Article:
Monday 16th May 2022
Cynthia Bourgeault, Centering Prayer and Inner Awakening (Cowley Publications, 2004), 16.
Image: Kimberley from monstersonabike/blogspot.com, 20th Oct 2011.
The short quote in the image above is taken from today's longer quotation from Cynthia Bourgeault, below, from pages 10, 11 and 15-17 of the book.
'Why is intentional silence so important? ... Our ordinary awareness rests on the self-reflexive capacity of the human mind. Another name for ‘ordinary awareness’ is "egoic thinking". It is the normal functioning zone of the human mind. … The person I normally take myself to be — that busy, anxious little "I" so preoccupied with its goals, fears, desires and issues — is never even remotely the whole of who I am, and to seek the fulfilment of my life on this level means to miss out on the bigger life. This is why, according to Jesus’ teaching, the one who tries to keep his "life" will lose it, and the one who is willing to lose it will find the real thing. Beneath the surface there is a deeply and vastly more authentic Self, but its presence is usually veiled by the clamour of the smaller "I" with its insatiable needs and demands. …
If you wish to experience what lies beneath, spiritual tradition teaches, the first step is simply to pull the plug on that constant self-reflexive activity of the mind. And that’s what intentional silence is set up to do. It’s like putting a stick in the spoke of thinking, so that the whole closed circuit gets derailed and the more subtle awareness at the depths of your being can begin to make its presence known. This is not how it feels to your egoic identity, of course. From the point of view of ordinary awareness, intentional silence feels like a vacuum. ... But it's not actually a vacuum down there. In fact, you could say that learning to shift to seeing with your spiritual [as opposed to "ordinary"] awareness is a lot like learning to see in the dark.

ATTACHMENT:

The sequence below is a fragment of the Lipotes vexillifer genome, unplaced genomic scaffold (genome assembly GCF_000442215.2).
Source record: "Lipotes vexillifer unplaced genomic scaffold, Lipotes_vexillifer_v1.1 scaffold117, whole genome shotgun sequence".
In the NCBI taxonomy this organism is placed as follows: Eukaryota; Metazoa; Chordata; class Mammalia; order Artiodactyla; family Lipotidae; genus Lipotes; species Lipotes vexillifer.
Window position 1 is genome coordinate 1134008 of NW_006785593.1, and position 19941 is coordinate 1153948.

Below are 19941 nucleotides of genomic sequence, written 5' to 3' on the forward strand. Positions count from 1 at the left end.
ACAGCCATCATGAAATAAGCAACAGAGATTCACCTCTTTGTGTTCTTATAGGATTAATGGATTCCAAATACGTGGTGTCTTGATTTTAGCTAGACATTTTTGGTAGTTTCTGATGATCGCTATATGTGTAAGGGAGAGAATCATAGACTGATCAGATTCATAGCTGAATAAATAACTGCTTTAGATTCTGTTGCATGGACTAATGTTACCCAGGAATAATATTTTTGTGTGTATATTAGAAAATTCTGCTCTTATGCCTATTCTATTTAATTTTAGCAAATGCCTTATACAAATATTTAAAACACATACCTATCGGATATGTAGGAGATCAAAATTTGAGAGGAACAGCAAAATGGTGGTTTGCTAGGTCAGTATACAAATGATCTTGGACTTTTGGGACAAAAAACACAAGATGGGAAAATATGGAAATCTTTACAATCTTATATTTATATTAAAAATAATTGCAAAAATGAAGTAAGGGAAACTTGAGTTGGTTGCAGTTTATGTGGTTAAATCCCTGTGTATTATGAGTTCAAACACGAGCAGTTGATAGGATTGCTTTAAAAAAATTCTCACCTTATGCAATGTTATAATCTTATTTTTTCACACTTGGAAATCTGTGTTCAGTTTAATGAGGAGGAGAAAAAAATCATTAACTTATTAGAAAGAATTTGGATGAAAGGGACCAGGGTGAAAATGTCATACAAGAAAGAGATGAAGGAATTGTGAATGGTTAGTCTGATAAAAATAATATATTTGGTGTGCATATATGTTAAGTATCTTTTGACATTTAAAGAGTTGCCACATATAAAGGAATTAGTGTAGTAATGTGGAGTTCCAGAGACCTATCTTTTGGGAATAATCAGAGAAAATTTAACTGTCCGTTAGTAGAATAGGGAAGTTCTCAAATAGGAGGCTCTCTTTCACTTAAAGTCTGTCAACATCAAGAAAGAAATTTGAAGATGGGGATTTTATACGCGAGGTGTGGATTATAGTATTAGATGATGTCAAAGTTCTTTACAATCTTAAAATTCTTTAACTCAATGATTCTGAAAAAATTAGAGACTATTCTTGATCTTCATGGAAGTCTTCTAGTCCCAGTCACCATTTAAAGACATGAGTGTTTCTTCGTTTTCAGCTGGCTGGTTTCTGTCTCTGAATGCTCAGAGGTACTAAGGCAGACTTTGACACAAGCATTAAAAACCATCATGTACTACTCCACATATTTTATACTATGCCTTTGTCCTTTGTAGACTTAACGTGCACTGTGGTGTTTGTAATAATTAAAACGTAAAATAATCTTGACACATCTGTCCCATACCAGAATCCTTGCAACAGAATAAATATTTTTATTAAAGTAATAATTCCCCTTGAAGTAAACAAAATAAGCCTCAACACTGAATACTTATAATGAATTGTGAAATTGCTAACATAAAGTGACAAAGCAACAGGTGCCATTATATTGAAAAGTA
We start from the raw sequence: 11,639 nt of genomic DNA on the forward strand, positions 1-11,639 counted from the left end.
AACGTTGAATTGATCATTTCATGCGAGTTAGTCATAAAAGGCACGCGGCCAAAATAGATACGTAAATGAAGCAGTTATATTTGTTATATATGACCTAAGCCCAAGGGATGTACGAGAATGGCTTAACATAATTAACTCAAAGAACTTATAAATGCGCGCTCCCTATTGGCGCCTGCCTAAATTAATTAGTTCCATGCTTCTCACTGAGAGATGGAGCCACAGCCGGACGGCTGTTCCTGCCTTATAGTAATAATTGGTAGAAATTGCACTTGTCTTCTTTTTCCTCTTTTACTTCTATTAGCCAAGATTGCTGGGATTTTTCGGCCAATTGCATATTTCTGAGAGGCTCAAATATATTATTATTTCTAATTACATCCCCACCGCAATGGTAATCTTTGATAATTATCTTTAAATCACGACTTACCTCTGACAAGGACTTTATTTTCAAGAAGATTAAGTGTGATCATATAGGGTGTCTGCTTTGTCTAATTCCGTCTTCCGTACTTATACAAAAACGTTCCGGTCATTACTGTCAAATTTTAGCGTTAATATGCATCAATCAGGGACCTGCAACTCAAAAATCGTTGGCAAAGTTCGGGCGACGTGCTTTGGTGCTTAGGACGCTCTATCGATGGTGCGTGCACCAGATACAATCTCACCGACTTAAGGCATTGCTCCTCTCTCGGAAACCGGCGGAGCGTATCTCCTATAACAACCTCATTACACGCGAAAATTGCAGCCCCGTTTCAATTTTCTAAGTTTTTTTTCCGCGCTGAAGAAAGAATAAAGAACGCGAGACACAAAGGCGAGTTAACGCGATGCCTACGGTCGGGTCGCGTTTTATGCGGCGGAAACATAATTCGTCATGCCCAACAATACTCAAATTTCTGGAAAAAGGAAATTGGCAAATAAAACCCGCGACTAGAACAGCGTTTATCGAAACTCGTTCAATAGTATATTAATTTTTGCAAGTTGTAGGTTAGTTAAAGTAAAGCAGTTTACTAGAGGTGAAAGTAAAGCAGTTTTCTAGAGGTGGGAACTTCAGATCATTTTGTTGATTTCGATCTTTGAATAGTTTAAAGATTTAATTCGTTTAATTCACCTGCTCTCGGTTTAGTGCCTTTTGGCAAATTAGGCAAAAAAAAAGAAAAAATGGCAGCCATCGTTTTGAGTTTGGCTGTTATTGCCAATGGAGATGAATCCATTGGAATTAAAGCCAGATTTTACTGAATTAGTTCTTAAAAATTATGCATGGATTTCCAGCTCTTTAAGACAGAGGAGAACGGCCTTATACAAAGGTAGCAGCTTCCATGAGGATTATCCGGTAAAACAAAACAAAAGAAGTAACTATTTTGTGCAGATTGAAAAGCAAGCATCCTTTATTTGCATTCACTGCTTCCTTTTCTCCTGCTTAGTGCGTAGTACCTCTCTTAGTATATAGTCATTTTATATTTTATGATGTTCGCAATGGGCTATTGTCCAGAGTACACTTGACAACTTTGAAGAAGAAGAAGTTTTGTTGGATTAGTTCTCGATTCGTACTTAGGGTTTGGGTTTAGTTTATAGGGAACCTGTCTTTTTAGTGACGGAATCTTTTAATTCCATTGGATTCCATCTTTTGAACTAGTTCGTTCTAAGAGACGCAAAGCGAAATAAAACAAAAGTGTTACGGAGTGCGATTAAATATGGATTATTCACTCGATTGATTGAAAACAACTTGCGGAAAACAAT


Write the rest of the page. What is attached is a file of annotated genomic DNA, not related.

At first, everything seems totally black. but if you're patient and don't grab for the flashlight. little by little you begin to discover that you can pick out shadows and shapes, and in some mysterious way, "see". At first when you begin, it feels like a place you go to. But as the practice becomes more and more established in you so that this inner sanctuary begins to flow out into your life, it becomes more and more a place you come from.'
Monday 23rd May
Cynthia Bourgeault, Centering Prayer and Inner Awakening (Cowley Publications, 2004), 157.
Image: Catalin Pop, Romania, catalinpop.ro
This short, image-backed quote is taken from Cynthia Bourgeault's book, Centering Prayer and Inner Awakening (Cowley Publications, 2004), 157.
You can read more about this book here. If you are interested in exploring, or are already developing a Centering Prayer (CP) practice and would like to read more about it, then this is the book I would most recommend. Although there are a variety of others, including Thomas Keating's Open Mind, Open Heart: The Contemplative Dimension of the Gospel (Continuum, 1995), which is the seminal text on this spiritual discipline of silence-based prayer (see here), the book from which May's quotes have come is easier to follow, gives a wider context for the practice and is more up-to date. If you prefer watching videos with spiritual teachers as a way of learning, then here you will find a 35 minute teaching from Cynthia about CP, recorded at the 2017 Festival of Faiths in Louisville, Kentucky. This festival takes place annually in memory of the well-known Cistercian monk, Fr Thomas Merton, who was one of the key figures in reviving the interest in meditation and silence-based prayer amongst Christians through his numerous writings in the 1950s and 60s. You can read more about the Festival of Faiths, which draws together well-regarded teachers from across all of the world's key religions traditions, here. This year's festival, entitled Sacred Stories: Contemplation and Connection, is in November and will be fully accessible on line. If you have enjoyed working with the increasing numbers of web-based courses about faith that have become available during Covid, and would like to engage with more of Cynthia Bourgeault's teaching, then there are a variety of courses from her available on her page of Spirituality & Practice website, here.